For the first time since assisted death was legalized in Canada in 2016, a judge has ordered that a request for medical help in dying be put on hold.
A Nova Scotia man wants to die because of a lung disease that he says has left him near the end of his life. Katherine, his wife of 48 years, is fighting that wish in the courts, calling her husband a hypochondriac who is not mentally capable of making the decision to end his life.
“He’s being pushed by his own mind to want to end his life. It’s a suicidal frame of mind,” she told CTV News in an interview near her home in Bridgewater, N.S.
CTV News is not naming the man or publishing Katherine’s surname, as a judge has ruled that the man’s identity should remain private pending an upcoming court hearing. The man declined an interview request from CTV News for this story.
The 83-year-old man has chronic obstructive pulmonary disease, which he was diagnosed with in 2003. He says he was given three years to live at that time. He also suffered a series of small strokes decades ago and was diagnosed with dementia in 2019.
Katherine says her husband first applied for medically-assisted death in April and was turned down, because some assessors felt he did not have the mental capacity to make that decision or that his death was not imminent.
While assisted dying has been legal in Canada for four years, there are strict criteria that have to be followed, including the person requesting it being of sound mind.
Katherine says the initial rejection came as a relief to her. Although she knew her husband was talking about ending his life, she felt he was operating under anxiety and delusions.
In July a new and different group of assessors approved the man for assisted death – setting the date for August 3, which prompted Katherine to contact a lawyer and get an injunction to put her husband’s death on hold.
The issue is now before the Nova Scotia Court of Appeal. A judge set aside the injunction last week, clearing the way for the man to end his life. Katherine is appealing this decision, arguing that more psychiatric tests should be ordered before her husband is found to have a sound enough mind to request assisted death.
“There’s real question, based on the very conflicting medical evidence within a matter of weeks from different practitioners … as to whether or not this person truly does meet the criteria or not,” Hugh Scher, Katherine’s lawyer, told CTV News from his office in Toronto.
Seven different medical assessors offered differing opinions about the man’s mental and physical state between April and July. Some found him suffering from depression and cognitive decline. Others deemed him as mentally competent. The lack of consensus troubles Katherine and her lawyer.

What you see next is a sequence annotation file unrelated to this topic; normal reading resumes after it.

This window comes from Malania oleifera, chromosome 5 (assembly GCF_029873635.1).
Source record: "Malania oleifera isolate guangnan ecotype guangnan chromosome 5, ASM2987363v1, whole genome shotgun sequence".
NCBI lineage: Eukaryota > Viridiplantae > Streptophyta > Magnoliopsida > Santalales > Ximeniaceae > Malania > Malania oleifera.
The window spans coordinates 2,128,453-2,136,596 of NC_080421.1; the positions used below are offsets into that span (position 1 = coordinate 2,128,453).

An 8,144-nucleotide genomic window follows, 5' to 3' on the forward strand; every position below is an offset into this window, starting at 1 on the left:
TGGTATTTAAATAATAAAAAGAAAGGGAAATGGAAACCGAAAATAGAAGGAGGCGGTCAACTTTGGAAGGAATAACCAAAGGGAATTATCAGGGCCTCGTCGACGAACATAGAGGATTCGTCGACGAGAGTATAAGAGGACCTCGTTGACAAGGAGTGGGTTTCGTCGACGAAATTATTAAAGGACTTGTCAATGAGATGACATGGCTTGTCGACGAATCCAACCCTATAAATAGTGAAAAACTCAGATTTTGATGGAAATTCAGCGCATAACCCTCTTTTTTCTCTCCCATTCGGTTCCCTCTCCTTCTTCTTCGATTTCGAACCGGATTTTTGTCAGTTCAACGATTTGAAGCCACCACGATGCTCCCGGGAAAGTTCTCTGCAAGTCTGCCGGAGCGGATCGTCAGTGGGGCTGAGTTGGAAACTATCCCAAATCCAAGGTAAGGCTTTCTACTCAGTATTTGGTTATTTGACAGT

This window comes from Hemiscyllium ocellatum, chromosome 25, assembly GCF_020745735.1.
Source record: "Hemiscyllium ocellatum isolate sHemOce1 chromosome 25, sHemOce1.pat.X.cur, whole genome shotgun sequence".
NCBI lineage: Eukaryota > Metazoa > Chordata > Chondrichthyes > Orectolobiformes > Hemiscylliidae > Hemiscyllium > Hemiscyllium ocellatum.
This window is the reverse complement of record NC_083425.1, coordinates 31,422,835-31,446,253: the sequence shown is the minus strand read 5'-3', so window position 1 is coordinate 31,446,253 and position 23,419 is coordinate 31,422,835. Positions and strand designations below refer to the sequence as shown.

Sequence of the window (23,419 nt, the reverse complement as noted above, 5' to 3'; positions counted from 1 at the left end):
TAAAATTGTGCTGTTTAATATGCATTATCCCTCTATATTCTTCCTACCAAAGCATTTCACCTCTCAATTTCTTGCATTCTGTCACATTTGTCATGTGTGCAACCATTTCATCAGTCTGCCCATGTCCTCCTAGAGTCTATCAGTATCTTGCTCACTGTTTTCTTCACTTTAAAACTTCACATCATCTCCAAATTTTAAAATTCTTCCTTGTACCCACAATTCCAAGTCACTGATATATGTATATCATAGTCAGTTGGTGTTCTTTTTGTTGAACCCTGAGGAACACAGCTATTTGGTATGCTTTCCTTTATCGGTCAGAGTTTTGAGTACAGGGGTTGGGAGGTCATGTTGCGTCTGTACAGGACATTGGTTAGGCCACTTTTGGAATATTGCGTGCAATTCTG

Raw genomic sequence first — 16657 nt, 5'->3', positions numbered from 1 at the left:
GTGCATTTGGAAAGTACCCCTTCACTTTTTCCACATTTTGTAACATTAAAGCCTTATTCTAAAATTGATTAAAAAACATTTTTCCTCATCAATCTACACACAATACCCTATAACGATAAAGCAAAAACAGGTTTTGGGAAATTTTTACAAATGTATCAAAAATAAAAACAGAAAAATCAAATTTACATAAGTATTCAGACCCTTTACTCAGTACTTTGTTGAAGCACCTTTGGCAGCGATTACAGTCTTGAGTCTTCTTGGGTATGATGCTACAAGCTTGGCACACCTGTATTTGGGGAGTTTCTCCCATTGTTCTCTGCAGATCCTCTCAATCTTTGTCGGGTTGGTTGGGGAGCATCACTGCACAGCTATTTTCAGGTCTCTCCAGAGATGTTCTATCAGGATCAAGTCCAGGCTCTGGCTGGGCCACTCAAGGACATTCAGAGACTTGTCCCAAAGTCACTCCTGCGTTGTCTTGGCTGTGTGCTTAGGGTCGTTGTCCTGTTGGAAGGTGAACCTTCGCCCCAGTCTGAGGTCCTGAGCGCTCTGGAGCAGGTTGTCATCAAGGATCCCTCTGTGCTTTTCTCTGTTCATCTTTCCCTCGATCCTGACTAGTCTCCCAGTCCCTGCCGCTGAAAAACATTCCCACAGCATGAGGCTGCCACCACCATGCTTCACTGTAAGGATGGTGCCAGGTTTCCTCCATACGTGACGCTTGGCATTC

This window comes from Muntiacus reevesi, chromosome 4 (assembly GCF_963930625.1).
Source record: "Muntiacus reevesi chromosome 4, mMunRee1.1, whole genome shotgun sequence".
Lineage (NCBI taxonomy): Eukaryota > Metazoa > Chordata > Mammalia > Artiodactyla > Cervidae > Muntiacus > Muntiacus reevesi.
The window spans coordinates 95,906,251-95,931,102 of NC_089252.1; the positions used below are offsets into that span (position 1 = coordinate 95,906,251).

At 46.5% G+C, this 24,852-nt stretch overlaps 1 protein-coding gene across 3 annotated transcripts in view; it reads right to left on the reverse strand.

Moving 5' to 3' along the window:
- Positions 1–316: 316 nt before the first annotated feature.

“I think to put somebody effectively to death … when we don’t have that answer, and where the request can be made truly based on a delusion, is simply a complete violation of the rule of law in this country. I don’t think it’s what the Supreme Court of Canada or Parliament had in mind when it decriminalized euthanasia and ultimately required that safeguards be put in place to protect those who are vulnerable from the risks of serious abuse.”
The next hearing in the precedent-setting case takes place Aug. 26. Scher said he could see appeals eventually reaching the Supreme Court if neither side gives in.
“What I think this court case speaks to fundamentally is the need to have a dispute resolution process through the courts in those rare cases where there is a fundamental disagreement or conflict between multiple experts that needs to be resolved, because they’re coming to completely alternate positions about the question of whether the person meets the criteria or not,” he said.
A similar situation arose last year in British Columbia, when Alan Nichols was found fit to request medically-assisted death despite his family arguing that he was mentally ill and unable to properly give consent.
Helen Long, the chief executive officer of Dying With Dignity, told CTV News that while she understands Katherine’s concern for her husband, partners and other relatives do not have final say in end-of-life decisions.
“We hear from families all the time how difficult these decisions are, how difficult it is to speak to their loved ones about them,” she said.
“At the end of the day, this is an individual’s choice – it’s not a group decision.”
Trudo Lemmens, an ethicist with the University of Toronto’s faculty of law, says the case raises questions about safeguards in the current MAID law.
Lemmens says a person who “may suffer from depression, and who has an application for MAID refused for that reason by medical experts, can shop around and find more lenient physicians to get MAID.”
“It would be an occasion for the Supreme Court to tighten the criteria and to confirm that there should be appropriate limits on the practice,” said Lemmens.
Meanwhile, the legal battle may have brought an end to the couple’s marriage, as the man has moved out of their home and refuses to speak to his wife.
“He’s been away from me now since July 31, and I don’t know where he is and he won’t talk to me on the phone,” Katherine said.
In addition to her husband, Katherine’s legal action names the Nova Scotia Health Authority and a nurse practitioner who treated her husband as defendants. The health authority told CTV News that it would not comment because the case remains before the courts.